1. gorweave
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    gorweave New Member

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    'at about,' 'at around' - a form of redundancy?

    Discussion in 'Word Mechanics' started by gorweave, Jun 30, 2010.

    Is it permissible to use the word 'at' before the words 'about' or 'around' and be technically correct?

    See examples below:

    On June 6, 2010, at about 10 p.m., the police arrested John Doe for DUI.
    On June 6, 2010, at around 10 p.m., the police arrested John Doe for DUI.

    Or should it be:

    On June 6, 2010, about 10 p.m., the police arrested John Doe for DUI.
    On June 6, 2010, around 10 p.m., the police arrested John Doe for DUI.

    I'm told that either something occurs at a certain time or about/around a certain time. Something does not happen at around or at about a certain time. Is this correct?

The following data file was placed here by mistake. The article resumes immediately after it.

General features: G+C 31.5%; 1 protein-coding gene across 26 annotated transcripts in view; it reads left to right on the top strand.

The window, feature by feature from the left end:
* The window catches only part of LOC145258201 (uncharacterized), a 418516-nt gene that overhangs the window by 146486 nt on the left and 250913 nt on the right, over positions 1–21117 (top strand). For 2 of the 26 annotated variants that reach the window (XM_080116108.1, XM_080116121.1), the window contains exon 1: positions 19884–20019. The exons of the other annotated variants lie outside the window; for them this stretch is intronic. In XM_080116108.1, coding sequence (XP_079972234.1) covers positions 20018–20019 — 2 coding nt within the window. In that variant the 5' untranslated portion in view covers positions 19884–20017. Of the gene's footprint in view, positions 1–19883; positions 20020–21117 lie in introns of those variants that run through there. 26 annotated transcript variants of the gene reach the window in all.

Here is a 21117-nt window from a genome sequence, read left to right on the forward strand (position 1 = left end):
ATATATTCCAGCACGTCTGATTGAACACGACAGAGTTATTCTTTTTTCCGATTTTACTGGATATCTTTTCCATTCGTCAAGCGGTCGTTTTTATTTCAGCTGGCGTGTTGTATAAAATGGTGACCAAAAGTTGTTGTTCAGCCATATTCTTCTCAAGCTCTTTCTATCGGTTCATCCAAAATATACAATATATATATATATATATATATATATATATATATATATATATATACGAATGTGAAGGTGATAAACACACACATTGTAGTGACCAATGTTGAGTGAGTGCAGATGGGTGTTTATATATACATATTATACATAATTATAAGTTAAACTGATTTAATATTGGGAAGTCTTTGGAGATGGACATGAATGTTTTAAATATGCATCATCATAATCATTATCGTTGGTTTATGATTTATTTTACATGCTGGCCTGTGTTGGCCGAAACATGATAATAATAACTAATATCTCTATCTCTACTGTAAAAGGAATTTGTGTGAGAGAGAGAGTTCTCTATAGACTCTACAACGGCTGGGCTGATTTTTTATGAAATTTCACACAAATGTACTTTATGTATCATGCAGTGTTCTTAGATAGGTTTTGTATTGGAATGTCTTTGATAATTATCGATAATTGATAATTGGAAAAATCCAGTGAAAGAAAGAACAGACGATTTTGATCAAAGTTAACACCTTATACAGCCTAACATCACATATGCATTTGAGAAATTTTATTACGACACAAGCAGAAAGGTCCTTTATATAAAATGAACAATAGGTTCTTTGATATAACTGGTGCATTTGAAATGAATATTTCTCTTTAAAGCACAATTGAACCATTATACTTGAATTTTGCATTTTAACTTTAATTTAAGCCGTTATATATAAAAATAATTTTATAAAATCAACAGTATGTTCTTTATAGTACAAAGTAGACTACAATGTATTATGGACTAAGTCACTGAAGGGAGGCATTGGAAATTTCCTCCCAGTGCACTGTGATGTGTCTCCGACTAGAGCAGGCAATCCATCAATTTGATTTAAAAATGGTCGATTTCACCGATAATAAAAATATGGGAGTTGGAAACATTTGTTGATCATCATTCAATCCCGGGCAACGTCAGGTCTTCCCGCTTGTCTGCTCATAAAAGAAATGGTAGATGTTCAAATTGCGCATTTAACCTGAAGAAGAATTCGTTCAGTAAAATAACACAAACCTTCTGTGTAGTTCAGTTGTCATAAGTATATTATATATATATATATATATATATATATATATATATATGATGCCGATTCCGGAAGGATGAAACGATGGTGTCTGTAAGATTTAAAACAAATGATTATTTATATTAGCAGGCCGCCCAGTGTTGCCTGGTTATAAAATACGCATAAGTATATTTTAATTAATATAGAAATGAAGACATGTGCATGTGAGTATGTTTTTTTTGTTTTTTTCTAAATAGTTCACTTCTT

Is using at about or at around a form of redundancy and therefore incorrect? Please help.

    Thank you in advance for your help. :)
     
  2. mammamaia
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    mammamaia nit-picker-in-chief Contributor

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    in creative writing, i'd say it's more a matter of style, than fixed rules 'n regs... whether you use one or the other would depend on what it is you're writing and the 'voice' you're writing in...
     
  3. Cogito
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    Cogito Former Mod, Retired Supporter Contributor

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    In the first context, with the at, around or about are not being used as prepositions. They are being used as adverbs, synonymous with approximately.

    If you remove the at, then around or about act as the preposition instead, even though the overall meaning of thw phrase is the same.

    Which merely expands upon what Maia said. :)
     

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